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It ain't pho Connla Stokes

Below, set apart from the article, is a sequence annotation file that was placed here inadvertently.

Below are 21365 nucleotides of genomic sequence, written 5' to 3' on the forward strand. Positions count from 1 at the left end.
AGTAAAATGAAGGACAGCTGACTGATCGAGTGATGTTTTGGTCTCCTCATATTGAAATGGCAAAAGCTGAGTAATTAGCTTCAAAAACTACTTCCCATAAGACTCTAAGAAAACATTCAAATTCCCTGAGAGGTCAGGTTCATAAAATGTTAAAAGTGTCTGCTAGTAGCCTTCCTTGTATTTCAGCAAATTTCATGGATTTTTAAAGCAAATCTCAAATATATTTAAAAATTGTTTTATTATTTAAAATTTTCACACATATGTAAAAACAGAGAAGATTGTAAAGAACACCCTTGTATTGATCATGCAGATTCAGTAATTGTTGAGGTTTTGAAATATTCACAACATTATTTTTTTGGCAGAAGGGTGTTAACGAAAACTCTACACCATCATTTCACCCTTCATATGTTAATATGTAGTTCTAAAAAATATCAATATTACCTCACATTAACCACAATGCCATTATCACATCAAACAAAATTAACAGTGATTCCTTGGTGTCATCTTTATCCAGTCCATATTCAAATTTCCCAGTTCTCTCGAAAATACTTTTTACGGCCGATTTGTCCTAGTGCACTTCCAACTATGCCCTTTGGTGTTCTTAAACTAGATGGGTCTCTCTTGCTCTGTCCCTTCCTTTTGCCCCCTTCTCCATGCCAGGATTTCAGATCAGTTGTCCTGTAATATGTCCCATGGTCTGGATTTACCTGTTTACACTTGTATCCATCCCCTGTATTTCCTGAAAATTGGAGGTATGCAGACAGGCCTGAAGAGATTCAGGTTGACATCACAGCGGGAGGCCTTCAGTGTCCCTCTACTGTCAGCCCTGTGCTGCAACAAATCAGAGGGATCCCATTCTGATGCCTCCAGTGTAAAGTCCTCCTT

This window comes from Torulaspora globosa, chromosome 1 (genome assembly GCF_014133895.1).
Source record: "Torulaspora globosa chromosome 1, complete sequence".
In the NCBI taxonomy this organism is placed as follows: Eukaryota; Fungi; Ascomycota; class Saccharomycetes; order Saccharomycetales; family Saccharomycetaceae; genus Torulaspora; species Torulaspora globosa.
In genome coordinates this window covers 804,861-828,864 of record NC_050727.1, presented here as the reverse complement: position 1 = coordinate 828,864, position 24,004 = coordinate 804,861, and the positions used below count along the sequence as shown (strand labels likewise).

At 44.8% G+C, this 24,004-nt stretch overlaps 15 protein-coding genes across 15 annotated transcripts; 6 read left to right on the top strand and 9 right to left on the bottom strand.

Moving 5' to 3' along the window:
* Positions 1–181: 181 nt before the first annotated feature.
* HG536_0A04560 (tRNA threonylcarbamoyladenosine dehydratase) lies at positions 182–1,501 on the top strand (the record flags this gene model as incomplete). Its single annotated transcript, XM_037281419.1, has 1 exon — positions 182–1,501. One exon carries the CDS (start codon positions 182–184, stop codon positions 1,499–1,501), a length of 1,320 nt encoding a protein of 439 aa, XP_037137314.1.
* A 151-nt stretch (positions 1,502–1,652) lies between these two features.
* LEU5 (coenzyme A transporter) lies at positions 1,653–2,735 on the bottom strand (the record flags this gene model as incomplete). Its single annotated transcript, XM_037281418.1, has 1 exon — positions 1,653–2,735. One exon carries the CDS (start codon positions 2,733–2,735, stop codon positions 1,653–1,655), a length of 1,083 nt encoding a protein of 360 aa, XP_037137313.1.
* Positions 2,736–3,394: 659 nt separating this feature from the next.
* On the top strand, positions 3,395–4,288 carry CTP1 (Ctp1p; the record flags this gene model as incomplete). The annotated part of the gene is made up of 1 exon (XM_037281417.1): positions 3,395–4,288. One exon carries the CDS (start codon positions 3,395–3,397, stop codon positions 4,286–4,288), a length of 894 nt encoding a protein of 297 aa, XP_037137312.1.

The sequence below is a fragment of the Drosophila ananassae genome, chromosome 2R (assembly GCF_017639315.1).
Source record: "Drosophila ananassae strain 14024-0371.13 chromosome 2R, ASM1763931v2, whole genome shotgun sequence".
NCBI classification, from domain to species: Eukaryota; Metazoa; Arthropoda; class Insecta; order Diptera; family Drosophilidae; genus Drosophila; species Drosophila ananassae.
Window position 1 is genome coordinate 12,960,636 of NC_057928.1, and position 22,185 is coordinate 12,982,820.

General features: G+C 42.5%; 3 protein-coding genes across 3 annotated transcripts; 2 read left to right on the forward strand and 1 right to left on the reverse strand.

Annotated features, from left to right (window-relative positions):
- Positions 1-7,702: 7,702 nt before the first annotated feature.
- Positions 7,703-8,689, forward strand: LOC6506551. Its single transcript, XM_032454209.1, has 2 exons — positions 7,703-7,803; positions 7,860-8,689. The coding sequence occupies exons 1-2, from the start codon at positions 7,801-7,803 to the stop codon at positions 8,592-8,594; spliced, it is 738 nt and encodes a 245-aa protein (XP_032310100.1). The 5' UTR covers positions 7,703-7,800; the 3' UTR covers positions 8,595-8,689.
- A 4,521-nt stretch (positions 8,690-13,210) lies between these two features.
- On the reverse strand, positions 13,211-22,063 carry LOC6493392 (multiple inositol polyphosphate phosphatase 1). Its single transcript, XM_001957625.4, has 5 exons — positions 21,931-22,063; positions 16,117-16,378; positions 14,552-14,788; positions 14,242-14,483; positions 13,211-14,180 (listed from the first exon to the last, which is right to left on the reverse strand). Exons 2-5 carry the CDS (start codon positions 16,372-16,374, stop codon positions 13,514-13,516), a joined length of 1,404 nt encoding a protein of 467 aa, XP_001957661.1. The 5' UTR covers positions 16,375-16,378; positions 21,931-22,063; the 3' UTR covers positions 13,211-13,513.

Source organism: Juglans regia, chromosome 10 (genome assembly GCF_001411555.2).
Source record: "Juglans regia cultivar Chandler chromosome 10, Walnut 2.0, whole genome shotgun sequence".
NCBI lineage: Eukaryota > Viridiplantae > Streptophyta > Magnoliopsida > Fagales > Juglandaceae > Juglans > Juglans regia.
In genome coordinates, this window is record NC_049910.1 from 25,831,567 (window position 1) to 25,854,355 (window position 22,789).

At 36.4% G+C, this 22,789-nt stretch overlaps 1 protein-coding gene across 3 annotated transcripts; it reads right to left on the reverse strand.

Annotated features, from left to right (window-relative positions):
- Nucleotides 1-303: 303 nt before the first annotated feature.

n Dublin, two summers ago, my father found some old banh trang (Vietnamese rice paper) tucked behind mason jars of arborio and basmati in his cupboard. Rediscovering this forgotten gift from the east, and without consulting anyone in the west, he set about preparing Vietnamese goi cuon (salad rolls). In Ho Chi Minh City, through the transparent exterior of each fat yet elegantly wrapped roll, you will find three peeled prawns, a slice of boiled pork belly, two fingers of bun (airy, rice noodles), a piece of lettuce, a few leaves of hung que (Vietnamese basil), and a single, uncut chive running up the middle and out of the end, like a green fuse. Perhaps, half-confusing goi cuon with banh trang phoi suong — a Mekong Delta dish for which you make DIY rolls from an extravagance of ingredients — my father riffed off his food memories from multiple peregrinations to Vietnam while improvising with whatever he had to hand. He baked mackerel and salmon fillets, he shredded lettuce and sliced cucumbers; he plucked mint and picked just-ripened tomatoes from his garden; he boiled up some thin (made-in-China) noodles and fashioned a dip out of (Thai) fish sauce. Soon, the whole Stokes clan was gathered around this improvised smorgasbord and concocting slapdash rolls, most of which fell apart as they met their maker’s mouths. No matter (ever tried, ever failed): the meal was declared a success in Dublin. But what on earth would a Vietnamese foodie make of it?  “To my mind the fundamentals of Vietnamese are freshness and fermentation as well as improvisation — your father’s goi cuon had all of these elements, but what I like about this story is that the idea travelled and inspired others,” says Hien Ngo, a United States-trained biochemist turned restaurateur, who at his Ho Chi Minh City eatery, and home, Red Door, reconfigures classic Vietnamese dishes, or “dishes as ideas,” as their own post-modernist alter-ego selves. “Whether we know it or not, food is always a cross section of culture.” Vu Hong Lien’s Rice and Baguette, A History of Food in Vietnam doesn’t quite explain why today a man in Ireland might rather make goi cuon than a ham sandwich, nor why people like Hien are finding new modernist forms of culinary expression in the Vietnamese vernacular. It also didn’t quite have the timing to tell us about how President Barack Obama recently ate Hanoi’s most popular lunchtime noodle dish, bun cha (at 8pm in the evening) — an event that singlehandedly introduced the split shift at all central Hanoi bun cha restaurants and proved that, to date, the most effective way to win ‘hearts and minds’ in Vietnam is to pull up a plastic stool and eat among the locals.   But considering its sudden popularity around the world, it feels like the right time to take stock, and digest what we know about Vietnamese food, and Rice and Baguette proves to be just the ticket. Just one thing: the title feels like a tuning fork that’s partly in the wrong key. Rice, okay. But baguette? Even if the subtitle was “a history of carbohydrates in Vietnam,” how could pho or even bun lose out to the banh mi (pork roll), which, no matter how much it is fetishised in foreign parts, is essentially a roadside snack in its homeland? I have a second gripe: in the introduction the author proclaims, “If modern Vietnamese food had a voice, it would be bilingual for it is the offspring of a marriage of convenience between a rice-based culture and a wheatbased diet,” and that today’s Vietnamese cuisine is a “mix